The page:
Culver City PTA members and parents will hold a rally Monday at Veterans Memorial Park in Culver City at the corner of Overland and Culver boulevards at 5 p.m. in support of Proposition 38, the state income tax increase on the November ballot that would boost funding for public schools.
Supporters say the measure would bring more than $6 million to Culver City Unified School District schools in the 2013-2014 fiscal year and more than $14 million in the 2023-24 fiscal year.
Proposition 38 would increase income tax rates for 12 years for annual earnings over $7,316 using a sliding scale from 0.4 percent for the lowest earners to 2.2 percent for individuals earning more than $2.5 million.
During the first four years, 60 percent of new revenue would go to schools from kindergarte through 12th grade schools, 30 percent to repaying state debt and 10 percent to early childhood programs. Thereafter, 85 percent of new tax revenue would go to kindergarten through 12th grade schools and 15 percent to early childhood programs.
The increase would generate about $5 billion in the 2012-13 fiscal year, $10 billion in 2013-14 fiscal year and tending to increase over time, according to the Legislative Analyst's Office and state Director of Finance Ana Matosantos.
"Proposition 38 is the only initiative on the ballot that will bring additional dollars to our public schools," said Jody Reichel, a member of the Culver City PTA Council.
"It has strong accountability provisions and guarantees that the new education dollars will go straight to every public school in California so that we can start restoring all the cuts our teachers and students have been forced to endure."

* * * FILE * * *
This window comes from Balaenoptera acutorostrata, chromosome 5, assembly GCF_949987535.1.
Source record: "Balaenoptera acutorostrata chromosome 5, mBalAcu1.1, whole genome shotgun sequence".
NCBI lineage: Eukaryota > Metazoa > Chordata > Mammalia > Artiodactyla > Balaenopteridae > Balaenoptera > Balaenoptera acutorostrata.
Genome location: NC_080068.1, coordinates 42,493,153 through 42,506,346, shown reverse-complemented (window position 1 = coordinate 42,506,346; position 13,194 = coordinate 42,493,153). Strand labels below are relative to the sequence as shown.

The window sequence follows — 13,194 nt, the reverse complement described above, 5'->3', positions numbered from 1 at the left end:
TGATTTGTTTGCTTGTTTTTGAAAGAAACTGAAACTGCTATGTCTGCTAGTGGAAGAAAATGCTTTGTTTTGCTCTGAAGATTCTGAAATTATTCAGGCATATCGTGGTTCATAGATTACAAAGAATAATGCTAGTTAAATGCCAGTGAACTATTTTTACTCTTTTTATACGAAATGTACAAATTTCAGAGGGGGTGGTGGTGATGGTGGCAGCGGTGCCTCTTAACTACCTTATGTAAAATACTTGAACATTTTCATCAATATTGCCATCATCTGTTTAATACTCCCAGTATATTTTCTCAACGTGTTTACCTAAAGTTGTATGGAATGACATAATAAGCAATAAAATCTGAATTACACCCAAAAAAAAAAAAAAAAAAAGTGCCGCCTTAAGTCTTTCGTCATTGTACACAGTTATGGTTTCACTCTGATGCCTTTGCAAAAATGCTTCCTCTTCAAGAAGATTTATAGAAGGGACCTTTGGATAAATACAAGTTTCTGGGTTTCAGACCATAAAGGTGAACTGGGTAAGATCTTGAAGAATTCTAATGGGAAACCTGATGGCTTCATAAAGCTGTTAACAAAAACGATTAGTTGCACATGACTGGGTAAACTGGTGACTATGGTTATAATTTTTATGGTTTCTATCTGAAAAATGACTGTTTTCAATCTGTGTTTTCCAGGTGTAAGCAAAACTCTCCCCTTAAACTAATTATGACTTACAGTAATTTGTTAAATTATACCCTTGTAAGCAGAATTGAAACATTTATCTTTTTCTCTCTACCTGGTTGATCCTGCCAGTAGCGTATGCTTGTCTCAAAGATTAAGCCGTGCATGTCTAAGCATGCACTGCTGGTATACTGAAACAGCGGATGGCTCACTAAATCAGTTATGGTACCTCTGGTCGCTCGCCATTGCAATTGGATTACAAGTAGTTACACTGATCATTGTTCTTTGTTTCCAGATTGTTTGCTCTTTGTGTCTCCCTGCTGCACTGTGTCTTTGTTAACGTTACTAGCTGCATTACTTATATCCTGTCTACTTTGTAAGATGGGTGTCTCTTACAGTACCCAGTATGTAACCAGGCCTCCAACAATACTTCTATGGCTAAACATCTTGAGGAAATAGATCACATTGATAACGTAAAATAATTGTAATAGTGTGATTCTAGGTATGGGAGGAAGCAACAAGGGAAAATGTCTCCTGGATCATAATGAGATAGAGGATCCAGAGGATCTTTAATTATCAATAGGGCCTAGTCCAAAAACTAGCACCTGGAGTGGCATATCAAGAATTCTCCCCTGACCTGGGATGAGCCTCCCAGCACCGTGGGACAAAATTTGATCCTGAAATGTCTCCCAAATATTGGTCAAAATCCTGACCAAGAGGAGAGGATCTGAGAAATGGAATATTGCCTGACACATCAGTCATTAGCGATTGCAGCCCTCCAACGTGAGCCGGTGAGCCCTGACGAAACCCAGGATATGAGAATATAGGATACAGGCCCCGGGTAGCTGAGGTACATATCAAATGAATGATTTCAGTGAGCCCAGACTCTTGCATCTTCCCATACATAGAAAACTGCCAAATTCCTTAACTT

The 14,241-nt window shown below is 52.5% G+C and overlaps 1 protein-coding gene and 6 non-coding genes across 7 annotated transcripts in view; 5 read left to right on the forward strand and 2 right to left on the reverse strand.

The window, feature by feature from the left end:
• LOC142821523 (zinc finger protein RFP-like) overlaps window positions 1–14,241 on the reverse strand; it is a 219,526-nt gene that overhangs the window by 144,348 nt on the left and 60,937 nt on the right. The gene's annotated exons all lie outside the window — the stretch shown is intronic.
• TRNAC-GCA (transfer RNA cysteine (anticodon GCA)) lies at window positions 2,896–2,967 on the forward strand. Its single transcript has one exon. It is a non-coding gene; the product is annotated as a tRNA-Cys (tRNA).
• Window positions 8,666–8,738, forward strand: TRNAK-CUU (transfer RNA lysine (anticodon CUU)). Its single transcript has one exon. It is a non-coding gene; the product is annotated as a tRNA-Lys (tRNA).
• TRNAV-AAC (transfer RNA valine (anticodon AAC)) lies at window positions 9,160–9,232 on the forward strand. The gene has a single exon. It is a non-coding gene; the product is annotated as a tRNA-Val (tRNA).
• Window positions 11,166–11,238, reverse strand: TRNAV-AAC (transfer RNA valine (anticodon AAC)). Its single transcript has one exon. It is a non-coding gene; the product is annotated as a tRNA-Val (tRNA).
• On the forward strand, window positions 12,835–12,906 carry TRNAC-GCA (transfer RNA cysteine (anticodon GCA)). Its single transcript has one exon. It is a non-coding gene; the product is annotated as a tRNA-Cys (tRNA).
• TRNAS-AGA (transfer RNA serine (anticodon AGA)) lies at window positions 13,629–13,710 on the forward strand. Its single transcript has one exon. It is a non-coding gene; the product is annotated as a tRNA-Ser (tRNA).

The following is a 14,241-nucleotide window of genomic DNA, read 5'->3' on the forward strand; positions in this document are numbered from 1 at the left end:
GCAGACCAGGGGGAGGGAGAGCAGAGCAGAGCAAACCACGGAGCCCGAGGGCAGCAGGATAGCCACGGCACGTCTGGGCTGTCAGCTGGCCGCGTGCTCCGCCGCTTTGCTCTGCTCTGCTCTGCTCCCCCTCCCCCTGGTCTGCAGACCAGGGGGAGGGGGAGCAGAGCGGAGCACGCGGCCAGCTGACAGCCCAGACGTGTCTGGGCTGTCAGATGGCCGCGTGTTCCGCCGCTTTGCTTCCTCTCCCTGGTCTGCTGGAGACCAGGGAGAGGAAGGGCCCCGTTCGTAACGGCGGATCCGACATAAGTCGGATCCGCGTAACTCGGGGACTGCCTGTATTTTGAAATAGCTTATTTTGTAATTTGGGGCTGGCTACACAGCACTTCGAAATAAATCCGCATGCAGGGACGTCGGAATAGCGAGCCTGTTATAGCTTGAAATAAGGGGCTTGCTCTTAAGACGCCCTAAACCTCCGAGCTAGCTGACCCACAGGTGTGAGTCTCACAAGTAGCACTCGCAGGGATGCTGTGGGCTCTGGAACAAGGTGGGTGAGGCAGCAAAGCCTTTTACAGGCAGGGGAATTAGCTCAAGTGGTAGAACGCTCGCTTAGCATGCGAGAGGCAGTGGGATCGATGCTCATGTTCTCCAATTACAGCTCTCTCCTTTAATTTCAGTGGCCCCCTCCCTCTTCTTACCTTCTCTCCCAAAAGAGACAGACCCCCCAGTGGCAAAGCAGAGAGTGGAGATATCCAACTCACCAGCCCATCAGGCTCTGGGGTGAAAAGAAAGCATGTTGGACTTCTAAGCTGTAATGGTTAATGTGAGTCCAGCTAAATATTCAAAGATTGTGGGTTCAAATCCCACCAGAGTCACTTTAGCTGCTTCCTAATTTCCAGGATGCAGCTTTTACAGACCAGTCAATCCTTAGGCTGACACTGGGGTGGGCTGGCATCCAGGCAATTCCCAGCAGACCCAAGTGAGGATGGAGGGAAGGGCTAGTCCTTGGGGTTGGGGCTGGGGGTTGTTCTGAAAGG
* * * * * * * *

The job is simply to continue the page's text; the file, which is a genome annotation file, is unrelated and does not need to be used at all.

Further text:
Jason Kinney, a co-chairman of the campaign against Proposition 38, called it "the wrong tax at the wrong time."
Unlike Proposition 30, passage of Proposition 38 "will require a pulling of the triggers in the budgets, massive cuts to schools, shortening of the school year and schools won't see a dime of new money out of this measure until 2014," Kinney told City News Service.
"It makes a problem much worse, before it gets better," Kinney said.
Under terms of Proposition 38, "money probably wouldn't be received by schools until late 2013, beginning of 2014. In the meantime, we wouldn't fill a $6 billion hole written into this year's state budget," Kinney said.
Nathan Ballard, the communications director for the Yes on 38 campaign, said "no matter how much Jason Kinney hyperventilates, the fact is because Proposition 38 brings in such a huge cash infusion to our schools, it is highly unlikely that the Legislature will cut even a dime from schools. In fact, the schools will have more funding than ever before."
State Superintendent of Public Instruction Tom Torlakson told the Sacramento Bee he believes the Legislature and school districts would change their trigger-cut arrangements if Proposition 38 passes.
"If there is a pot of money generated outside of the budget deal, it still addresses priorities the governor and Legislature say they care about," Torlakson told the Bee. "So I think the Legislature would find a way to bridge
the budget gap knowing the money is coming in."
Proposition 30, which is backed by Gov. Jerry Brown, would increase the sales tax by a quarter-cent on the dollar for four years and raise the income tax on annual earnings over $250,000 for seven years.
Eighty-nine percent of the revenues from Proposition 30 would be devoted to schools from kindergarten through 12th grade and the other 11 percent to community colleges. The measure would also guarantee funding for public safety services realigned from state to local governments.
Proposition 30 would generate an additional $6 billion in state tax revenues from the 2012-13 through 2016-17 fiscal years, according to an estimate from the state's Legislative Analyst's Office and Matosantos. Smaller amounts would be generated in the 2017-18 and 2018-19 fiscal years.
If both measures are approved by voters, the one getting the most yes
votes will prevail.